The World Wide Fund for Nature (WWF) is the largest nature conservation organization in the world. It is an international, non-governmental organization that strives to work on issues related to conservation of the nature, research, and restoration of the environment.
It is one of the largest organizations overall, with more than 5 million supporters from all over the globe and it operates in more than 90 countries. WWF strives to conserve nature from destruction and it wants to make the world a better place to live. In this article, we will take a look at the best WWF ads that are creative.
WWF is well-known as an organization that wants to do its best in order to preserve nature and is working a large number of conservation projects to do that. It has a reputation as an organization that is good for humanity. What it is not known for, however, is its advertising creativity.
To raise awareness and responsibility among the human population, the organization has created a number of very interesting and creative WWF ads that try to convey the right message to the viewers. These adverts contain some very engaging and thought-provoking ideas and comments that tend to shock the viewer.
You have probably already seen some of these ads. If you enjoyed them and liked them, then you will no doubt enjoy this list of the most creative WWF ads that have ever been created. Some of these have a very surprising message to go with it.
Creative WWF ads
This is a very creative and interesting campaign by WWF which strives to decrease the overfishing of the Bluefin tunas in the Mediterranean Sea. These fish are known as the fish that are used for making sushi. This WWF ad will no doubt hit all of the sushi lovers out there, but also people who care about animals and nature preservation.
These WWF ads feature Bluefin tunas in them, with their heads replaced by the heads of pandas and rhinos. They try to convey the message that these fish are just as vulnerable as the other animals. The advert tries to convince businesses and people not to buy or sell these fish until the population of these fish is sustainable and until there is a plan to do so.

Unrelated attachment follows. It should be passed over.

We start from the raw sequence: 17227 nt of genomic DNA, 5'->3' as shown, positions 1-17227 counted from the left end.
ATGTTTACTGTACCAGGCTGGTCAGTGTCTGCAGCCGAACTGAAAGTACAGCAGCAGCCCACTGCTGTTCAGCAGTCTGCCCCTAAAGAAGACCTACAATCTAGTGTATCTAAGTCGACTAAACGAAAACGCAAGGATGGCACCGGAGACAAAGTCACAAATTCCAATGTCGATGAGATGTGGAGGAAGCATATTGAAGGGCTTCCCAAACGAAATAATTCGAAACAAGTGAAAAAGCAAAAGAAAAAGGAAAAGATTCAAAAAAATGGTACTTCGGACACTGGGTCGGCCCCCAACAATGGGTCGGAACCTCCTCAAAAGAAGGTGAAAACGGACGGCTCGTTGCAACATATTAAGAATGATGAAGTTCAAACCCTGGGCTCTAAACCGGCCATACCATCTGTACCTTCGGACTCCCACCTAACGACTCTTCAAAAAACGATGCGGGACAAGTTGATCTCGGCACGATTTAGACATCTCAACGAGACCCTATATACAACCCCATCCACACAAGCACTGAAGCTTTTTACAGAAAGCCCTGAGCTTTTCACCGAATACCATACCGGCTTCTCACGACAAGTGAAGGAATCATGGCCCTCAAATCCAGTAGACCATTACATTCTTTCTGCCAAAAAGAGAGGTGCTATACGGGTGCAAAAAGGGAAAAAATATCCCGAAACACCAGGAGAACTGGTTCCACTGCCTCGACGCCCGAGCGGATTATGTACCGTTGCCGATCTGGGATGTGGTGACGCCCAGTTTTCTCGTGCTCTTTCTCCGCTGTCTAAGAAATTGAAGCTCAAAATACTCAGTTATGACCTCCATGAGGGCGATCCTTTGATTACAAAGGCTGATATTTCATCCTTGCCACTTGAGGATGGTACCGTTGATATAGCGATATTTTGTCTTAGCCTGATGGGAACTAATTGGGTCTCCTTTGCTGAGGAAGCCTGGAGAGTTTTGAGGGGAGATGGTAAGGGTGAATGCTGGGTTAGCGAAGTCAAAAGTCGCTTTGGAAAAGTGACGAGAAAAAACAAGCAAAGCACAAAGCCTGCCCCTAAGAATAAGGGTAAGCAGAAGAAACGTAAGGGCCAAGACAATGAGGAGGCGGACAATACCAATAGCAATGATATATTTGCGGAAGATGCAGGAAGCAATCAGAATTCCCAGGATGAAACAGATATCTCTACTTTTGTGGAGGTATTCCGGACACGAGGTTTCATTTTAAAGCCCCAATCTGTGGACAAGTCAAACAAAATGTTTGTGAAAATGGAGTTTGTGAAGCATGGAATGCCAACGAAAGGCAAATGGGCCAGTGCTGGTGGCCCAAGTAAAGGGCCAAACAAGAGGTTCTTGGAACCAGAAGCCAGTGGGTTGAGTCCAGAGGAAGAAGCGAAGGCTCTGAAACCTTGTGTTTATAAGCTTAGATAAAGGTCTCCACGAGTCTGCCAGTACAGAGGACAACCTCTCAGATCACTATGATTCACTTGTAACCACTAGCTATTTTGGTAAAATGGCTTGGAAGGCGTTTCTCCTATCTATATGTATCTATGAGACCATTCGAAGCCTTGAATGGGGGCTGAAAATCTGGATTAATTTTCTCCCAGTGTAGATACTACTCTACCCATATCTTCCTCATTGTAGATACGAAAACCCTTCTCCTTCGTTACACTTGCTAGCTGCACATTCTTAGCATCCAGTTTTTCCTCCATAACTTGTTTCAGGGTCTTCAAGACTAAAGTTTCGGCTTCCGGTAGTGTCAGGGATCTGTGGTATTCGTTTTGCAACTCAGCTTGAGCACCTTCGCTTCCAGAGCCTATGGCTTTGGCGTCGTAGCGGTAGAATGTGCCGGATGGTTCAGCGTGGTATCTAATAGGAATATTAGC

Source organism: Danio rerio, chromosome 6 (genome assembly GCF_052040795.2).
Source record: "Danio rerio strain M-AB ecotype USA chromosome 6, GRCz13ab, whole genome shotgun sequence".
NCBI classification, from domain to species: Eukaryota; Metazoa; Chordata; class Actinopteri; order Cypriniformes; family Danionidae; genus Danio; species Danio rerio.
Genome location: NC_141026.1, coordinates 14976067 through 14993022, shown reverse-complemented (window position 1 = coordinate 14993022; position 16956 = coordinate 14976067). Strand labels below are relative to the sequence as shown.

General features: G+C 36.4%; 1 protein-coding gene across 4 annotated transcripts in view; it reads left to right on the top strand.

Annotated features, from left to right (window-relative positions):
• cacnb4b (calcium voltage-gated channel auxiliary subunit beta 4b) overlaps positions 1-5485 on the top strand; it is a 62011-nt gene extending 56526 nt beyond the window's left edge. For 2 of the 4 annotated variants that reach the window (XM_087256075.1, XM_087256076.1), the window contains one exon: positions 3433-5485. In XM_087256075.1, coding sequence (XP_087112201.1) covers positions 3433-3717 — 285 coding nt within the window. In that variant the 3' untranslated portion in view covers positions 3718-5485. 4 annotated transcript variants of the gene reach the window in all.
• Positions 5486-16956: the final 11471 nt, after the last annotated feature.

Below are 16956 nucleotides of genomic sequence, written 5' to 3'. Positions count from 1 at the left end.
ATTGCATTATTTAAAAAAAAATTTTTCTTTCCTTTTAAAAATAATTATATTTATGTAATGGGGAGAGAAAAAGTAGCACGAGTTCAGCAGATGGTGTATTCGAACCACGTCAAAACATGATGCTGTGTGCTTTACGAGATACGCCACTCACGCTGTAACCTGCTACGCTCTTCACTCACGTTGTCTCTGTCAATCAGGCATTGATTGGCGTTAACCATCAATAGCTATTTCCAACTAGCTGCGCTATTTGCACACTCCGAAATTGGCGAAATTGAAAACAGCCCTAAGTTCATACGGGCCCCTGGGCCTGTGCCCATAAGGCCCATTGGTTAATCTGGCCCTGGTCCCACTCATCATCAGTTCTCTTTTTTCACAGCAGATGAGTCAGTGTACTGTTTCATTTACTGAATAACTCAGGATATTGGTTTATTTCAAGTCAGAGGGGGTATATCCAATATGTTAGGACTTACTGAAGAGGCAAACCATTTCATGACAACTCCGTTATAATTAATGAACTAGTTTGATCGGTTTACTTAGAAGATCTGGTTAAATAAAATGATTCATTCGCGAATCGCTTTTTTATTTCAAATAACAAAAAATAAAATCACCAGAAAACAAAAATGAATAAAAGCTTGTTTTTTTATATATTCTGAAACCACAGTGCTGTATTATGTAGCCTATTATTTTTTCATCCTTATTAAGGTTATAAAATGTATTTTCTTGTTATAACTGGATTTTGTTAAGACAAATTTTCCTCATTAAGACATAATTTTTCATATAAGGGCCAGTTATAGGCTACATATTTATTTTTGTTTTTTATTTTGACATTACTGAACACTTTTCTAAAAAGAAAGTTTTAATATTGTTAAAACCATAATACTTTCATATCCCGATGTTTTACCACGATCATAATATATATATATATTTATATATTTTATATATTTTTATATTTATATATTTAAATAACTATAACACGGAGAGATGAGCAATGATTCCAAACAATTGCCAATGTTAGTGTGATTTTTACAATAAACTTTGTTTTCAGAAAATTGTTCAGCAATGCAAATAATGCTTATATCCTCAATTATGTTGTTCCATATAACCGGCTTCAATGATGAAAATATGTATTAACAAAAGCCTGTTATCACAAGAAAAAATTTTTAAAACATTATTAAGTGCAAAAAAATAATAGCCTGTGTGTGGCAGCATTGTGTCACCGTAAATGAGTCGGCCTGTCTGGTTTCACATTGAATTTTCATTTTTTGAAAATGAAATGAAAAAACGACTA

This WWF ad is another one of the brilliant WWF ads that the organization has come up with. It shows the fin of the shark in one picture, and in the other one, it is gone, which tries to represent the feeling of solitude and extinction. It provides a dark scenario where there is nothing left; do we really want that to happen? It gives us something to think about.
Endangered Species With a Graffiti
Graffiti is sometimes seen as a work of art by many people; in this WWF ad, however, they are used to portray a more negative nature of the graffiti – one of defacement.
To raise awareness of the endangered species, WWF has portrayed the endangered species with graffiti on their bodies. It features the tagline “What will it take before we respect the planet?”. It is a brilliant ad that portrays humans as destroyers of nature.
WWF ads not only fight for animal rights, but also for nature preservation. And this ad tries to portray forests as the lungs of the planet; the message of the ad is to act as quickly as possible before it is too late; before we lose the lungs. It reminds me of the anti-smoking adverts in some ways.
Another very recent issue that is heavily discussed nowadays is the problem of dumping plastic into the seas. In this case, the advert shows a very interesting portrayal of sea life and plants being replaced by plastic forks and spoons.